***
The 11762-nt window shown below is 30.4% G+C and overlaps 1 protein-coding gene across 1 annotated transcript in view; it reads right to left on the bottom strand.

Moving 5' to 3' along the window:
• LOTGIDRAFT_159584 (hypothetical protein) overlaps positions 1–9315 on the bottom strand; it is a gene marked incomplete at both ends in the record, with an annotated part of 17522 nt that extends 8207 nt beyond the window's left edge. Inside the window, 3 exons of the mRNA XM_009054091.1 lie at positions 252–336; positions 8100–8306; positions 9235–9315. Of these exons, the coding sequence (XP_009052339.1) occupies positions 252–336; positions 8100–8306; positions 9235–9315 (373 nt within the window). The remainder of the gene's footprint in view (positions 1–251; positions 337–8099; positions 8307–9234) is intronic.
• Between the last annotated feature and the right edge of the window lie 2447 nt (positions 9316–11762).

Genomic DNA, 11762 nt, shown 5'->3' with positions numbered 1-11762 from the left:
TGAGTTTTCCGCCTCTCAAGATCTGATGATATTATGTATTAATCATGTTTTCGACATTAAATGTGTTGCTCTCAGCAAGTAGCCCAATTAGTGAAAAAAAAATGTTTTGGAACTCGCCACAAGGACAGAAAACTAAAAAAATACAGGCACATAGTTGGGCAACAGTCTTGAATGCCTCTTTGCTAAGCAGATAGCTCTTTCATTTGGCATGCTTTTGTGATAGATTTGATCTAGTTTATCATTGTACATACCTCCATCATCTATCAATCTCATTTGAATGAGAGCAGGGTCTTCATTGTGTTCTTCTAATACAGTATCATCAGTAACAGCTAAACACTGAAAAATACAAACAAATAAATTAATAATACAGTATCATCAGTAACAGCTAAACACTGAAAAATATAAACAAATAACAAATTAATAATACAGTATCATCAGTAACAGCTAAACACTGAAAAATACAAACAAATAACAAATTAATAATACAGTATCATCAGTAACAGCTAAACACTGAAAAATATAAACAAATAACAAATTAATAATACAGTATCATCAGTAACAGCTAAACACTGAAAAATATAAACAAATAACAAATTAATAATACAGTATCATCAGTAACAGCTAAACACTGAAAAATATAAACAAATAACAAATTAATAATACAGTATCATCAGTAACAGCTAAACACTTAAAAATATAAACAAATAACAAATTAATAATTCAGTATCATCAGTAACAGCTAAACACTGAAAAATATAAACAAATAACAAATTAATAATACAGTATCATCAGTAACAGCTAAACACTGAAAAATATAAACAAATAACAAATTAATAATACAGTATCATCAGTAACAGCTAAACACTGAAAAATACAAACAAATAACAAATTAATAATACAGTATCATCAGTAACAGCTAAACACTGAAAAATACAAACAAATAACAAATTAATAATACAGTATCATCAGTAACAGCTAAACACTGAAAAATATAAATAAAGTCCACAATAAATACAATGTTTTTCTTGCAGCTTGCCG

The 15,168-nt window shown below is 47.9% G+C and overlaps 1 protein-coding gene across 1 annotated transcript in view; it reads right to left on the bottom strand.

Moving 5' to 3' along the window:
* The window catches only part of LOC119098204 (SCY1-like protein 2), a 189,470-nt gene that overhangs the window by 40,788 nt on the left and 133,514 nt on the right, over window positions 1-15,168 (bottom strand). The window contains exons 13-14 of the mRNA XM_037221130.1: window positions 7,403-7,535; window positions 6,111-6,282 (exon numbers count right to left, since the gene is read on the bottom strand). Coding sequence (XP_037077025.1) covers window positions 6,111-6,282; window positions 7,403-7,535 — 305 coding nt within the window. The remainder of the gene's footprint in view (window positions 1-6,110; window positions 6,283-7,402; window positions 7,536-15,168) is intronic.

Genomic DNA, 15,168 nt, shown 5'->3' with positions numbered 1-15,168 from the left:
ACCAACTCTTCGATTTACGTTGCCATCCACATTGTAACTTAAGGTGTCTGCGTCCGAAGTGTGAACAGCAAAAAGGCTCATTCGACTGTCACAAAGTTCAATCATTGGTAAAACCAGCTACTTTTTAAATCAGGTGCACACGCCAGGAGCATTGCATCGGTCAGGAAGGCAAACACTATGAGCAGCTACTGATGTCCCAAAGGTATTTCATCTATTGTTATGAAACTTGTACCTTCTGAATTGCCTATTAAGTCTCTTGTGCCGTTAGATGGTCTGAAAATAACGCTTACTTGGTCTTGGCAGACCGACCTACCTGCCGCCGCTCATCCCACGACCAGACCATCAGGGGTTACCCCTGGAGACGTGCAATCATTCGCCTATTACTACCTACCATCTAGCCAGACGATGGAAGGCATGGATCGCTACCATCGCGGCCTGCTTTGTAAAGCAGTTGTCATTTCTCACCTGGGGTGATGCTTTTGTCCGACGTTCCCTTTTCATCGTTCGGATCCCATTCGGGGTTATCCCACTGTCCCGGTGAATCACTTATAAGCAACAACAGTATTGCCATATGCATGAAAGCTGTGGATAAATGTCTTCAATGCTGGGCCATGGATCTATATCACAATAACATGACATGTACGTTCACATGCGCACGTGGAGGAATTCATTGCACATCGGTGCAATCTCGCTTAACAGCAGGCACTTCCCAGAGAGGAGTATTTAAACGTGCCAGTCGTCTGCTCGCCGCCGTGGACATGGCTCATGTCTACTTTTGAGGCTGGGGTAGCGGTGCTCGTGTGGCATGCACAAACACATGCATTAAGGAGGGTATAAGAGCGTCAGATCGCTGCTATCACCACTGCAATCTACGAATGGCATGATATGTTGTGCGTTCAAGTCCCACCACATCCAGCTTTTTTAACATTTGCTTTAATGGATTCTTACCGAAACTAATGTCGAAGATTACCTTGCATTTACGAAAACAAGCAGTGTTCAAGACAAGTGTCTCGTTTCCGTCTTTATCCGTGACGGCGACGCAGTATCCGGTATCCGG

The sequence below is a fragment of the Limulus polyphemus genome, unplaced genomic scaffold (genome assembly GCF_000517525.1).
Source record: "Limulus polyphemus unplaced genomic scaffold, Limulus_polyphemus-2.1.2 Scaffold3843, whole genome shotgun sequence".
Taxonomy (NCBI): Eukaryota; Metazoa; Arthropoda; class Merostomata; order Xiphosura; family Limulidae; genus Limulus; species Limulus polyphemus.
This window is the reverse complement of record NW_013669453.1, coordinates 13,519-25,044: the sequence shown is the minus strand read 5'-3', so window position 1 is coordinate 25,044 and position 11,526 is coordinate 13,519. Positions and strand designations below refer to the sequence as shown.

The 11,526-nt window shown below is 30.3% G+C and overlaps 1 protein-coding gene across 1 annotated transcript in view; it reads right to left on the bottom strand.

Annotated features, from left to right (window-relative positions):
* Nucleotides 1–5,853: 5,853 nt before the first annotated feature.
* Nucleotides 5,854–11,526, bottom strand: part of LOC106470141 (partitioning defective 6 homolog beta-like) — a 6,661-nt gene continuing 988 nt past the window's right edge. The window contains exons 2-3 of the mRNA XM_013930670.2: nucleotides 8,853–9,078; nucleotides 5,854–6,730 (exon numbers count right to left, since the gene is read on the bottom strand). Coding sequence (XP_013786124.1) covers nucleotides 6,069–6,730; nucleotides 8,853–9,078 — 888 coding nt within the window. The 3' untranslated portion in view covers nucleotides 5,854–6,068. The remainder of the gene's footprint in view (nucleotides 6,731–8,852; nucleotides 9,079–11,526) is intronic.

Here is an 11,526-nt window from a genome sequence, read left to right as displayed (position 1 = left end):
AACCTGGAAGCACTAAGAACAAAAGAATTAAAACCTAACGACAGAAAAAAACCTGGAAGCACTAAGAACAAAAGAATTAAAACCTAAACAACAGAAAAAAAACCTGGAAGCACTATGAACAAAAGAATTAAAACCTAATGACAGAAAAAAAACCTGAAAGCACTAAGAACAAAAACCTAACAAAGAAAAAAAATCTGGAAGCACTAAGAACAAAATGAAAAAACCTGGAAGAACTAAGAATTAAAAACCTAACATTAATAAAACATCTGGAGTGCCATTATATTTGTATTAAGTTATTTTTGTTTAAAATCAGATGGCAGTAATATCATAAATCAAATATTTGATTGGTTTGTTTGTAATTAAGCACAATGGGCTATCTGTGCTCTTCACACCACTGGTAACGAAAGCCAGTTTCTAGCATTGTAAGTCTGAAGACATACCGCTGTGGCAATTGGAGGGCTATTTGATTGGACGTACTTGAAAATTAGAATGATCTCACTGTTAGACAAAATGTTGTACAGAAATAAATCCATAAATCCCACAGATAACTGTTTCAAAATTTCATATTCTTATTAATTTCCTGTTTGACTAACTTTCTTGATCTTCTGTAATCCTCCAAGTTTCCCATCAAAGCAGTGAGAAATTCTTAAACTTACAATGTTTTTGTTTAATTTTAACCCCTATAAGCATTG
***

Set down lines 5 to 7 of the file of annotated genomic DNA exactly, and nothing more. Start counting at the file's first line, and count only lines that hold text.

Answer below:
Genomic DNA, 11762 nt, shown 5'->3' with positions numbered 1-11762 from the left:
TGAGTTTTCCGCCTCTCAAGATCTGATGATATTATGTATTAATCATGTTTTCGACATTAAATGTGTTGCTCTCAGCAAGTAGCCCAATTAGTGAAAAAAAAATGTTTTGGAACTCGCCACAAGGACAGAAAACTAAAAAAATACAGGCACATAGTTGGGCAACAGTCTTGAATGCCTCTTTGCTAAGCAGATAGCTCTTTCATTTGGCATGCTTTTGTGATAGATTTGATCTAGTTTATCATTGTACATACCTCCATCATCTATCAATCTCATTTGAATGAGAGCAGGGTCTTCATTGTGTTCTTCTAATACAGTATCATCAGTAACAGCTAAACACTGAAAAATACAAACAAATAAATTAATAATACAGTATCATCAGTAACAGCTAAACACTGAAAAATATAAACAAATAACAAATTAATAATACAGTATCATCAGTAACAGCTAAACACTGAAAAATACAAACAAATAACAAATTAATAATACAGTATCATCAGTAACAGCTAAACACTGAAAAATATAAACAAATAACAAATTAATAATACAGTATCATCAGTAACAGCTAAACACTGAAAAATATAAACAAATAACAAATTAATAATACAGTATCATCAGTAACAGCTAAACACTGAAAAATATAAACAAATAACAAATTAATAATACAGTATCATCAGTAACAGCTAAACACTTAAAAATATAAACAAATAACAAATTAATAATTCAGTATCATCAGTAACAGCTAAACACTGAAAAATATAAACAAATAACAAATTAATAATACAGTATCATCAGTAACAGCTAAACACTGAAAAATATAAACAAATAACAAATTAATAATACAGTATCATCAGTAACAGCTAAACACTGAAAAATACAAACAAATAACAAATTAATAATACAGTATCATCAGTAACAGCTAAACACTGAAAAATACAAACAAATAACAAATTAATAATACAGTATCATCAGTAACAGCTAAACACTGAAAAATATAAATAAAGTCCACAATAAATACAATGTTTTTCTTGCAGCTTGCCG

The 15,168-nt window shown below is 47.9% G+C and overlaps 1 protein-coding gene across 1 annotated transcript in view; it reads right to left on the bottom strand.